Record CO2 emissions as ice sheets shrink

Posted: 14 March 2006

Confirmation that the planet is warming, and indications that the climate is changing faster than previously thought, are now becoming almost daily events. Today comes news of record CO2 levels, and fresh evidence that the enormous ice sheets covering both Greenland and Antarctica are showing a net loss of ice to the seas.

The first report from the US National Oceanic and Atmospheric Administration (NOAA) says that scientists have recorded a significant rise in the concentration of carbon dioxide in the atmosphere, pushing it to a new record level.

Snowmelt on the Greenland ice sheet. The dark red area represents the extent of snowmelt in 2005. Photo: NOAA and CIRES
Snowmelt on the Greenland ice sheet. The dark red area represents the extent of snowmelt in 2005. Photo: NOAA and CIRES
Satellites are used to map the extent and duration of snowmelt on the Greenland ice sheet. The dark red area represents the extent of snowmelt in 2005, three years beyond Dr. Zwally's survey. It is the most extensive in the 27 year history of data collection.© NOAA and CIRES)
According to BBC science correspondent David Shukman the latest data shows CO2 levels now stand at 381 parts per million (ppm) - 100ppm above the pre-industrial average.

The research indicates that 2005 saw one of the largest increases on record - a rise of 2.6ppm.

Following analysis of air taken from all over the world, the chief carbon dioxide analyst for NOAA says the latest data confirms a worrying trend that recent years have, on average, recorded double the rate of increase from just 30 years ago.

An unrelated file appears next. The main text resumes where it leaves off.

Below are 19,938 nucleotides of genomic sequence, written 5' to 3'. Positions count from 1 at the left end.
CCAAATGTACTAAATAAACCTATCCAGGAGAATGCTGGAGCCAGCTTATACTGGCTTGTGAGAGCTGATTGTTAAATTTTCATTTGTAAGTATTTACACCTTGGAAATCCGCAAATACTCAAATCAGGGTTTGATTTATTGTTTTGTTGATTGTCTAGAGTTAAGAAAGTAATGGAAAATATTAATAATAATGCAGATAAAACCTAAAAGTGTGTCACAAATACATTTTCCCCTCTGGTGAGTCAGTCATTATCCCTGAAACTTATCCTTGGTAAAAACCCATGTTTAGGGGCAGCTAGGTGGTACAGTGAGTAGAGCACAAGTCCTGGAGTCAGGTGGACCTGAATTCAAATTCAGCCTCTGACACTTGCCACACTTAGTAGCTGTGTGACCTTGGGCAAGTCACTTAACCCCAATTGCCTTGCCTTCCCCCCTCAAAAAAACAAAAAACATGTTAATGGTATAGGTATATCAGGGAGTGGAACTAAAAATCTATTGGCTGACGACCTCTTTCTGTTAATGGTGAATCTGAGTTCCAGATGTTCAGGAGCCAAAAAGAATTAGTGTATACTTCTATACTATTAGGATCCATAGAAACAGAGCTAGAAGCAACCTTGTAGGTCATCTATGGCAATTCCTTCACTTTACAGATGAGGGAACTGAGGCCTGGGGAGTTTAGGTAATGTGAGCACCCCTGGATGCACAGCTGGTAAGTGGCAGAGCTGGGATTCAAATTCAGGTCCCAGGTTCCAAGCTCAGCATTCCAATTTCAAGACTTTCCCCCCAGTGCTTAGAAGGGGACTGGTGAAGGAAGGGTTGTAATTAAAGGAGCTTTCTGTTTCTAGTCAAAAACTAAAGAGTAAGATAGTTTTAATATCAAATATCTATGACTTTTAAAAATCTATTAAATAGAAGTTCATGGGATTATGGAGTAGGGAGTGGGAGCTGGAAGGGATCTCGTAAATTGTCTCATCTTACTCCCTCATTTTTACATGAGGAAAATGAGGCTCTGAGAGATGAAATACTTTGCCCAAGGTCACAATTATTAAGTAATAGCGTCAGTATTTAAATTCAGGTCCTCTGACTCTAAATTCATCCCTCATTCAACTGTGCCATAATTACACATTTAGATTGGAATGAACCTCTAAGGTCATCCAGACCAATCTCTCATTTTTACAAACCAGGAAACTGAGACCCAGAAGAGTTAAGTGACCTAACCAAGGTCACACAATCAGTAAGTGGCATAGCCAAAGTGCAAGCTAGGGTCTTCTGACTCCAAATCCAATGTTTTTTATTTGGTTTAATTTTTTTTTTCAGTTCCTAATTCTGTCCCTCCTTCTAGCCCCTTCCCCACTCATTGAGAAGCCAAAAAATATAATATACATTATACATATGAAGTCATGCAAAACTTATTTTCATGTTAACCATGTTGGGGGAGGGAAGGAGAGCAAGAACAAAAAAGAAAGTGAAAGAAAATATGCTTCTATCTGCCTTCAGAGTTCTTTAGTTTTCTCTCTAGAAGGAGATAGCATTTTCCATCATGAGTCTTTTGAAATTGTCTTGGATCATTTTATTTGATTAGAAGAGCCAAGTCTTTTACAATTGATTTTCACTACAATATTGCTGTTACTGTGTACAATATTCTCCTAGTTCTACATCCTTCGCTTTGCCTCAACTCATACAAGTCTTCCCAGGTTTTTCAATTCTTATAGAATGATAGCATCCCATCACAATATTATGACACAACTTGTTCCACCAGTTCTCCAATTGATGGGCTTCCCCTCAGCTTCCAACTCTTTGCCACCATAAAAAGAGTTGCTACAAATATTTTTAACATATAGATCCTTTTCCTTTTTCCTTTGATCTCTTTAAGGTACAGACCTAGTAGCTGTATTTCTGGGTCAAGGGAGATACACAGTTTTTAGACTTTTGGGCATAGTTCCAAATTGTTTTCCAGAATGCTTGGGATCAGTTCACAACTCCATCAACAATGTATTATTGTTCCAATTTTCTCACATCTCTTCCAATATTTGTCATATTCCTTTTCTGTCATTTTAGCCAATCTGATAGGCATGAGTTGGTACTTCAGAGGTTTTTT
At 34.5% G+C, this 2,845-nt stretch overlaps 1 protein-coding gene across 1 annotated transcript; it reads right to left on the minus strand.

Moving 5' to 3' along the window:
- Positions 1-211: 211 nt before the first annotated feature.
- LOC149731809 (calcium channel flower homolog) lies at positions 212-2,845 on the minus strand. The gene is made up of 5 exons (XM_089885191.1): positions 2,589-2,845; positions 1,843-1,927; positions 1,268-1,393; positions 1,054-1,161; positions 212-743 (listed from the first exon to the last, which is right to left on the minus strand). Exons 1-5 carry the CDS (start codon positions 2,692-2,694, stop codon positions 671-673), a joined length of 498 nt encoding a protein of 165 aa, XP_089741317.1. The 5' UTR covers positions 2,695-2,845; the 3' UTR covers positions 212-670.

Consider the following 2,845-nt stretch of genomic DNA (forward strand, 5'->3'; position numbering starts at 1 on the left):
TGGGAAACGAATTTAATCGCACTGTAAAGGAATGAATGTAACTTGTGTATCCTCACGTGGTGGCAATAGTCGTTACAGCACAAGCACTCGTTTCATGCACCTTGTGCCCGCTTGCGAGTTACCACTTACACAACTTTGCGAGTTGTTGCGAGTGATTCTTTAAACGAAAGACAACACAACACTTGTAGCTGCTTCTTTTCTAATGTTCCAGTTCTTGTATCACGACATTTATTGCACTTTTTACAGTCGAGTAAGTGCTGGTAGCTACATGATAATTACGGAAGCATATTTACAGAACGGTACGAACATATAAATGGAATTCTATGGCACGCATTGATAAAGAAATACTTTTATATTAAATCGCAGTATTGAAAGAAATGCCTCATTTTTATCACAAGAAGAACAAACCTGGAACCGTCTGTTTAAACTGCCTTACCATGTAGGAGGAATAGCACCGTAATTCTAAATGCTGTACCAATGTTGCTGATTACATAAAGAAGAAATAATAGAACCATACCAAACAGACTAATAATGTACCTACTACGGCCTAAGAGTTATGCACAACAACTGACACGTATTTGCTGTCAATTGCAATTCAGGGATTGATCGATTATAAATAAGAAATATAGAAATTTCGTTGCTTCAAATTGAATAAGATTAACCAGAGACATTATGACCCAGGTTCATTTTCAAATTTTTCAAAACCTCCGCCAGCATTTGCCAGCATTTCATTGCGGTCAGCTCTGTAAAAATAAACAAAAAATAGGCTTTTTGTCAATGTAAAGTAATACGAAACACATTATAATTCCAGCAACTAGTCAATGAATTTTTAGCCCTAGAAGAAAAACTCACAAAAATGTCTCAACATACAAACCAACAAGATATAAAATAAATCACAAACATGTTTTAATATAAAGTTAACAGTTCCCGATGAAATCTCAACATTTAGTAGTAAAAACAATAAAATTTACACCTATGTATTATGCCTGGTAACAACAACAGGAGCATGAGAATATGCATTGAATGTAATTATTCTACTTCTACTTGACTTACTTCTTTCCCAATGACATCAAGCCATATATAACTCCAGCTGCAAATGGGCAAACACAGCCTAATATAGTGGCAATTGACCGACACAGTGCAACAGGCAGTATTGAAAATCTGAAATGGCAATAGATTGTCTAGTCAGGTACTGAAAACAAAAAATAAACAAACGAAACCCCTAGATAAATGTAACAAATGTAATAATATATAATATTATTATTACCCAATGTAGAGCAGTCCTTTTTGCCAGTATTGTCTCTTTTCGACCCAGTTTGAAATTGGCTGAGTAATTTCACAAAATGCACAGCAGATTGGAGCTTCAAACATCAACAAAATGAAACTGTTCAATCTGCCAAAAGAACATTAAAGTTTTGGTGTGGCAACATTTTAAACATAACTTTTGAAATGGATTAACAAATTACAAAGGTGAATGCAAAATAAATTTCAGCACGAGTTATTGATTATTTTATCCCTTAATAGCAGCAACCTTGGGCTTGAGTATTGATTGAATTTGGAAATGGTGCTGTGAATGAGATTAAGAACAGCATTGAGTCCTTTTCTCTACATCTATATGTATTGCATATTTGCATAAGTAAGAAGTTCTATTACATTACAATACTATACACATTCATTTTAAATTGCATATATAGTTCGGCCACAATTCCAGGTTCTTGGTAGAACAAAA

"We don't see any sign of a decrease; in fact, we're seeing the opposite, the rate of increase is accelerating," Dr Pieter Tans told the BBC. Climate scientists fear certain thresholds of greenhouse gases may be "tipping points" that trigger sudden changes.

The UK government's chief scientific adviser, Professor Sir David King, said the new data highlighted the importance of taking urgent action to limit carbon emissions.

"Today we're over 380 ppm," he said. "That's higher than we've been for over a million years, possibly 30 million years. Mankind is changing the climate."

Net loss of ice

The second piece of evidence also comes from the United States where the most comprehensive survey ever undertaken by NASA scientists shows a net loss of ice from the combined polar ice sheets of both Greenland and Antarctica between 1992 and 2002, and a corresponding rise in sea level.

Antarctica lost more ice to the sea than it gained from snowfall, resulting in sea level rise.Photo: NASA/SVS
Antarctica lost more ice to the sea than it gained from snowfall, resulting in sea level rise.Photo: NASA/SVS
Antarctica lost more ice to the sea than it gained from snowfall, resulting in sea level rise.© NASA/SVS
According to the Environment News Service (ENS) the survey shows that 20 billion tons of water melted into the oceans in each of those 10 years. It was accompanied by extensive thinning of the West Antartica ice shelves, an increase in snowfall in the Greeland interior, and a thinning of the ice at its edges.

If thse trends continue, the polar ice sheets could change dramatically, said the survey lead author, Dr H.Jay Zwally, of NASA's Godard Space Flight Center in Maryland. "The Greenland ice sheet could be facing irreversible decline by the end of the century," he said.

If that happens, says Dr Peter Clark and other climate researchers at the Oregon State University, sea levels would be raised by about 20-25 feet. One predication is that sea levels could rise by a foot or two by 2100 and by up to 25 feet within 500 years.

Sources: BBC News and ENS. The NASA survey report by Dr Zwally appears in the March 8 issue of the Journal of Glaciology.

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